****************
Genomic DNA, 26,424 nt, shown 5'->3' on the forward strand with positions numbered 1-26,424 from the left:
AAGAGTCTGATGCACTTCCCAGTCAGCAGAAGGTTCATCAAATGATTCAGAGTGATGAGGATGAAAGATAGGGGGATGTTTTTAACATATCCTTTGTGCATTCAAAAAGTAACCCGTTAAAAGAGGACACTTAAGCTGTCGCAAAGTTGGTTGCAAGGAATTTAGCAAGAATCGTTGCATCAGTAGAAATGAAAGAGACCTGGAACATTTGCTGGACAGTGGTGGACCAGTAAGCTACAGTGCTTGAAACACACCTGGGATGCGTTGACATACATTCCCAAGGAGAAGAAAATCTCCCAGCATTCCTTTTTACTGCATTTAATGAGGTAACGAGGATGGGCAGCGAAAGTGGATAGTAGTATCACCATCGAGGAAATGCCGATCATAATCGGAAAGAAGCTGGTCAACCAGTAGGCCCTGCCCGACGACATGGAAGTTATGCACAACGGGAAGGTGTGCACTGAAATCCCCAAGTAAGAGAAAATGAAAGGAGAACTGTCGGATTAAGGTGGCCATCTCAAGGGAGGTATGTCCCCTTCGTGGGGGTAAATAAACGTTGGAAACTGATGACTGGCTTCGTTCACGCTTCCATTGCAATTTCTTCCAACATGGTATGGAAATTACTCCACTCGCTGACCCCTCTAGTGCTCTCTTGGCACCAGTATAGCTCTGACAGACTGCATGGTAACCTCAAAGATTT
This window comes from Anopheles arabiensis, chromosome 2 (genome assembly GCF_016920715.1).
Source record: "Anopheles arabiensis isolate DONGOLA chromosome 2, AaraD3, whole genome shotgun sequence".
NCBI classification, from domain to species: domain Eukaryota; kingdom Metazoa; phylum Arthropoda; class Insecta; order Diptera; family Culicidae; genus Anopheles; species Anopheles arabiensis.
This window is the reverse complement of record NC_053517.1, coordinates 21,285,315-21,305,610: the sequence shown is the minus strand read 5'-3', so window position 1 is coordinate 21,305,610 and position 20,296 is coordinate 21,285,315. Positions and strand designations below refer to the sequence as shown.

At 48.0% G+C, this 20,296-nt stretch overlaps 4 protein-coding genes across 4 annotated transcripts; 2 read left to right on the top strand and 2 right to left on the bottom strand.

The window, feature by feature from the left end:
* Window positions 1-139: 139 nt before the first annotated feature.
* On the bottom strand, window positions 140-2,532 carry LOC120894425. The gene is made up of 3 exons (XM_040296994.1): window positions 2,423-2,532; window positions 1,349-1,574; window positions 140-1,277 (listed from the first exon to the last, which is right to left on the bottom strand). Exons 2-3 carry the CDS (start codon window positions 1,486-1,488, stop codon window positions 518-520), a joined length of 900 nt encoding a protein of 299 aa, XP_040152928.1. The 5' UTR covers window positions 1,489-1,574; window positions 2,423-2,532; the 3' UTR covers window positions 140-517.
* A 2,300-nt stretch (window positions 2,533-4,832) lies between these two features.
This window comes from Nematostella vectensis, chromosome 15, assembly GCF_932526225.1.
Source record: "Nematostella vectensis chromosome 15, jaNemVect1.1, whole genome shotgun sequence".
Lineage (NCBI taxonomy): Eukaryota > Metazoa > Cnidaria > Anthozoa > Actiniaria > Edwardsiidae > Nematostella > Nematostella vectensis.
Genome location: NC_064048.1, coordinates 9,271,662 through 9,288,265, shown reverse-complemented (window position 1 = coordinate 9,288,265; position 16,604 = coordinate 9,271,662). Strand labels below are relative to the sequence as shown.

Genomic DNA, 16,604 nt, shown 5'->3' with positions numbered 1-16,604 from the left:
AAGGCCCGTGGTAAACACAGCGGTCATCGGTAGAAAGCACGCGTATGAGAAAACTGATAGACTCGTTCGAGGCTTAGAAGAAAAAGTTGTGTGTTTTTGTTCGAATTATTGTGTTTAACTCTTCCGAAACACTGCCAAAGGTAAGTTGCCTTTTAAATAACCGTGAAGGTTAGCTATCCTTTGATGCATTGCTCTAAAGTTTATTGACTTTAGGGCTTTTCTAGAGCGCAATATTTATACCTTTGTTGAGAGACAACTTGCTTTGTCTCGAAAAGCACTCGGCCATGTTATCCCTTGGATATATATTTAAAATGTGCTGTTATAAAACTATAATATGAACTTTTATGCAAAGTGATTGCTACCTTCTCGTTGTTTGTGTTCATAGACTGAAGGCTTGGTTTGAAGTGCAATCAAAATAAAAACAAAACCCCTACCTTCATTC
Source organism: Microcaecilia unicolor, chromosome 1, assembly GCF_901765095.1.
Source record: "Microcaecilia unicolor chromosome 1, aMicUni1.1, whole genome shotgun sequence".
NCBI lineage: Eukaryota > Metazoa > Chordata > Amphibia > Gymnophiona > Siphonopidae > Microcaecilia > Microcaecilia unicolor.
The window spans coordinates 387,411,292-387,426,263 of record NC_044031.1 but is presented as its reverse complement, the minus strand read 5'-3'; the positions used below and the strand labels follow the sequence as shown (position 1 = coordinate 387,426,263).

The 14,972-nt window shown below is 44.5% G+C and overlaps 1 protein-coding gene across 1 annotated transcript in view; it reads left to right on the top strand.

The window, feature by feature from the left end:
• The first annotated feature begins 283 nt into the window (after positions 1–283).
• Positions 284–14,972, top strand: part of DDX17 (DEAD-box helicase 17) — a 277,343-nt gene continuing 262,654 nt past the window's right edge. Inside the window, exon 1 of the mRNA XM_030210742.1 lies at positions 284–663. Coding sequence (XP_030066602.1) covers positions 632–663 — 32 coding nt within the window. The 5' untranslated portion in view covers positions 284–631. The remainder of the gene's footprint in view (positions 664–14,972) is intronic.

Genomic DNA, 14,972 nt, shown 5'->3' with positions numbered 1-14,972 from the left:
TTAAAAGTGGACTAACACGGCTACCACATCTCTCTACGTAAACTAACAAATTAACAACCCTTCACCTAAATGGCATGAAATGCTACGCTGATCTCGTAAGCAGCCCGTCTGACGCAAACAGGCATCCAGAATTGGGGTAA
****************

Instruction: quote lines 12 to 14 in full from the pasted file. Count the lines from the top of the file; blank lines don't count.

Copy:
This window comes from Nematostella vectensis, chromosome 15, assembly GCF_932526225.1.
Source record: "Nematostella vectensis chromosome 15, jaNemVect1.1, whole genome shotgun sequence".
Lineage (NCBI taxonomy): Eukaryota > Metazoa > Cnidaria > Anthozoa > Actiniaria > Edwardsiidae > Nematostella > Nematostella vectensis.